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Subject lines can make or break any email campaign. When you’ve put hours of effort into writing the perfect copy, there’s no doubt that you want your email to be read!
The subject line is the gatekeeper to your marketing success and there are a lot of things that you can do to increase your conversion rate. No one will open your email if you have a bad subject line, even if your crying for help in the zombie apocalypse. Follow these tips to make sure you — and your campaign — get rescued.
Asking a question in the subject line intrigues the recipient, increasing the likelihood of the email being opened. A recent study by Mailchimp found that subject lines phrased as questions had a higher open rate than similar subject lines that were phrased as statements. Make sure the question is relevant, though. “Have you seen my baby?” would not be a good example of this. Unless, of course, you have lost your baby. In which case, that subject line will do just fine.
The same study by Mailchimp concluded that longer subject lines performed worse than shorter ones. Although it’s a good rule of thumb to stay under 50 characters, a 2012 study by Mailermailer discovered that the most successful subject lines were fewer than fifteen characters.
Your message should be obvious to the recipient as soon as they read it. Leaving the reader guessing can cause frustration and lead them to delete or ignore the email. When the zombie apocalypse is upon us, you can’t afford to use vague subject lines.
Having a good opening to the body of your email can make up for what your subject line may lack. Intrigue them with something interesting in the first line in the email so that they will be more inclined to open the email.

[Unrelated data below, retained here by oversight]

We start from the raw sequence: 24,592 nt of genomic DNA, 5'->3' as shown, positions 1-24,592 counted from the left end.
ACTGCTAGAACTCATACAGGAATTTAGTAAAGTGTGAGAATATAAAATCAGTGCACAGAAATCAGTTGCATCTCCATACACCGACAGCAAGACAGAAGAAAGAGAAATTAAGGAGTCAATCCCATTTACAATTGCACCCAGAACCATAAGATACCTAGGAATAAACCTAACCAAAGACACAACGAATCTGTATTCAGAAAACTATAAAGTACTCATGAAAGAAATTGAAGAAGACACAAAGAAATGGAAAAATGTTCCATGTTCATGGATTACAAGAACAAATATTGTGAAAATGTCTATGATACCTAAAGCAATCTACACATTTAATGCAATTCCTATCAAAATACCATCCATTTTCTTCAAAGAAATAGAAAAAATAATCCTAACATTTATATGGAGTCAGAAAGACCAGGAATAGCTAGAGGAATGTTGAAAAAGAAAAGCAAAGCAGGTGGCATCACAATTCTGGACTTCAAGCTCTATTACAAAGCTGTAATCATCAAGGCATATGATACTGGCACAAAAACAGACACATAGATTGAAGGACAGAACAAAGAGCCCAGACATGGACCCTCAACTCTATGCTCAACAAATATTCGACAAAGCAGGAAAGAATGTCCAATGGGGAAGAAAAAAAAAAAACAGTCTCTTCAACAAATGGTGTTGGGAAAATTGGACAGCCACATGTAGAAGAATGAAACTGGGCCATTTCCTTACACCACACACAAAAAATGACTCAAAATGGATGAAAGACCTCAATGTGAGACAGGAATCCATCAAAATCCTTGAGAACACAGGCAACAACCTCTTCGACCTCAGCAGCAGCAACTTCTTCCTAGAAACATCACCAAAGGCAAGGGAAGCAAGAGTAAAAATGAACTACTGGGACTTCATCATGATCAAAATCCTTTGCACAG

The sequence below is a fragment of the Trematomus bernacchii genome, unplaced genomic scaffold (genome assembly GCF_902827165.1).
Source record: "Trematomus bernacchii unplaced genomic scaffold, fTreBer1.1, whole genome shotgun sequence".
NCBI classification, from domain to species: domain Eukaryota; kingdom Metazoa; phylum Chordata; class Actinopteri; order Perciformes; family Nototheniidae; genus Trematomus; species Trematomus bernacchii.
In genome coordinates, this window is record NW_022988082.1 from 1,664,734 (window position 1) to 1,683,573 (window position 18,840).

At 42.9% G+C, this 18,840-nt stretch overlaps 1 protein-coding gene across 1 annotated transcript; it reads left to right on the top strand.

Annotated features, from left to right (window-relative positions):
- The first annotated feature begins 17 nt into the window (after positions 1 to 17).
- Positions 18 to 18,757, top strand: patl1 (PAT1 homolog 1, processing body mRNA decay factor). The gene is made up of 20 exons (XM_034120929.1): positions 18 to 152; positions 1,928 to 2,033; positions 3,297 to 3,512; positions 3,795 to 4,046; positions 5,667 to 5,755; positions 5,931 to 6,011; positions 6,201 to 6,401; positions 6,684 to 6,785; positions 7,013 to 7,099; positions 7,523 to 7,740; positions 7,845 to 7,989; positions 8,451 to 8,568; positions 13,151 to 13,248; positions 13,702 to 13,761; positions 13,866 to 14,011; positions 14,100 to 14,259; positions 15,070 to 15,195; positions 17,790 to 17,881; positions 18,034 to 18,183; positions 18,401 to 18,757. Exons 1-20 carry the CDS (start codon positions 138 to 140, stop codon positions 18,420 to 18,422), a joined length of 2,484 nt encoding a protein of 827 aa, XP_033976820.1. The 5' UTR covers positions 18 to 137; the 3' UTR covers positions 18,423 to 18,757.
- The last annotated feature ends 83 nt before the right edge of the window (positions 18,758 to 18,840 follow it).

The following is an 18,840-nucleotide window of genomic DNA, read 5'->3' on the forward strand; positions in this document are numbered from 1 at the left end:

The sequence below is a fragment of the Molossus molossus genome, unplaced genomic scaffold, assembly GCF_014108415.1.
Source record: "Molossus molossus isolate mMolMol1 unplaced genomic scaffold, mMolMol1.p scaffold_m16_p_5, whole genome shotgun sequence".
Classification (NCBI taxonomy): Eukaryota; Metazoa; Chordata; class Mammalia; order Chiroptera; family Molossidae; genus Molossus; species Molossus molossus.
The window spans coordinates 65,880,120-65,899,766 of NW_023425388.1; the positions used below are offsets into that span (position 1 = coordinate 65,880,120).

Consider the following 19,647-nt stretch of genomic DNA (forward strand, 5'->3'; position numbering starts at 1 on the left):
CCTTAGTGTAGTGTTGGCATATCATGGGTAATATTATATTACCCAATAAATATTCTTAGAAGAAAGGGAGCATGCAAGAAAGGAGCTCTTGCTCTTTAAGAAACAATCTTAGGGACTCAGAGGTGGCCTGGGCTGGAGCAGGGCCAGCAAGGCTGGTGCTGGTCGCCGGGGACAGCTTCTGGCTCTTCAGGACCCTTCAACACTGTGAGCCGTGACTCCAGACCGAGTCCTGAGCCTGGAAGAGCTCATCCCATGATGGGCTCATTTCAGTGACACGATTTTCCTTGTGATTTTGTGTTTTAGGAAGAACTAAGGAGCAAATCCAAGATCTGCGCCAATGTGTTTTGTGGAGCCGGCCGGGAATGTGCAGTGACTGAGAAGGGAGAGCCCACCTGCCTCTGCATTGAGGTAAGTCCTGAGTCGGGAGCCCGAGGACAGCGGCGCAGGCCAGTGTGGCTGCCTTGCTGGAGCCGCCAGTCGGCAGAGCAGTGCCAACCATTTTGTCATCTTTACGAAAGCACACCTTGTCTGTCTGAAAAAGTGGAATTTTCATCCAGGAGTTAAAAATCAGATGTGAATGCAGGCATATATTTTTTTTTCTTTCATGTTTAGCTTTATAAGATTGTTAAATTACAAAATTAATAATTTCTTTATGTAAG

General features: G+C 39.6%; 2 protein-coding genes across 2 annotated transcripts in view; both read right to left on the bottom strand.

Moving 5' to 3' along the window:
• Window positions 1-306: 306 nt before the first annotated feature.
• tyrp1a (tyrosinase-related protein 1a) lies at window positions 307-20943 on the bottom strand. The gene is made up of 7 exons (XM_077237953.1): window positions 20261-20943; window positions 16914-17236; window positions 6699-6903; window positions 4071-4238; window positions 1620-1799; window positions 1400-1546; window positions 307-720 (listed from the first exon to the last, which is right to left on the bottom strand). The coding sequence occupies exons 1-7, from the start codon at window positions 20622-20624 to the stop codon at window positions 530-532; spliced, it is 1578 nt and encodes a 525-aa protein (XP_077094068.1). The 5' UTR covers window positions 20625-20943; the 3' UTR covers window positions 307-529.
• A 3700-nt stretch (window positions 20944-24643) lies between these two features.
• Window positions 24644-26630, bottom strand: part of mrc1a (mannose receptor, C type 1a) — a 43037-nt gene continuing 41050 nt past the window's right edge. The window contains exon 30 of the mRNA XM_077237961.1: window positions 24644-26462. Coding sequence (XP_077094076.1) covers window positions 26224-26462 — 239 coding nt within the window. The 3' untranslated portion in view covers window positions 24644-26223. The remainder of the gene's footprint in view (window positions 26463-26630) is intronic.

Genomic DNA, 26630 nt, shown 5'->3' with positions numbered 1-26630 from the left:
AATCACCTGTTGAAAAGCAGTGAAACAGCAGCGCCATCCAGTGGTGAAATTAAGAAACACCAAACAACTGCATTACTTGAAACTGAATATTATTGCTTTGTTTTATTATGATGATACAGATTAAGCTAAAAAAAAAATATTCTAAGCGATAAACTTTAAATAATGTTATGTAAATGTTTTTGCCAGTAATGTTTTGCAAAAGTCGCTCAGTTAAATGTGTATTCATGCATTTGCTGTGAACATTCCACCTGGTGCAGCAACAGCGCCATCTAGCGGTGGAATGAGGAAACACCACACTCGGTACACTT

Maybe that wasn’t the best example, I’m not rescuing you if you threaten me.
Threats are never a good thing, but creating a sense of urgency is. Make them feel like they need to read your email immediately. Lure them in with something exciting and interesting.
The only thing worse than having your email sent to the trash folder by the recipient is to not even make it to the inbox. Try to avoid words like “free” and “help” as they tend to trigger filters and sending your email directly to the spam folder.
If you’re giving away something important then you should give them a little taste of what’s inside. It will interest them enough to open the email to see the body.
Believe it or not, using first names in a subject line comes off spammier than keeping it ambiguous. Keep it generic by leaving out their name. Your inbox will thank you.
We know that putting a name in the subject line doesn’t help your chances of getting that awesome email read, but personalizing it in another way may help. Do a little research on your recipient. See what they like, what they don’t like and reference that information in the subject line. Remember to make this subtle and not creepy.
Nobody likes getting yelled at, and no one will save you in the apocalypse your SOS is followed by three exclamation points. Leave them at the door when writing your subject line. It looks spammy, and frankly, like you are trying way too hard. Keep calm and don’t look desperate.
Using all caps is just annoying. I can count on zero hands how many times I have opened an email with a subject line that contained all caps. If you want any chance of having your email read and getting rescued, I would stick to using your inside voice.
A lot of people’s in-boxes are like white noise. You need to be different if you want to be noticed. Get creative with your subject line and maybe even a little funny. Doing this will make you feel more human and entice the recipient to open your email.
When it comes to writing subject lines, simplicity is the best option. Don’t try to overdo it with superfluous punctuation and lengthy sentences. Keep it short, sweet and to the point. Put yourself in the shoes of the recipient.
Consider which types of subject lines would turn you away, and avoid using them. Using these tips will get you one step closer to your goal, and may even save your life.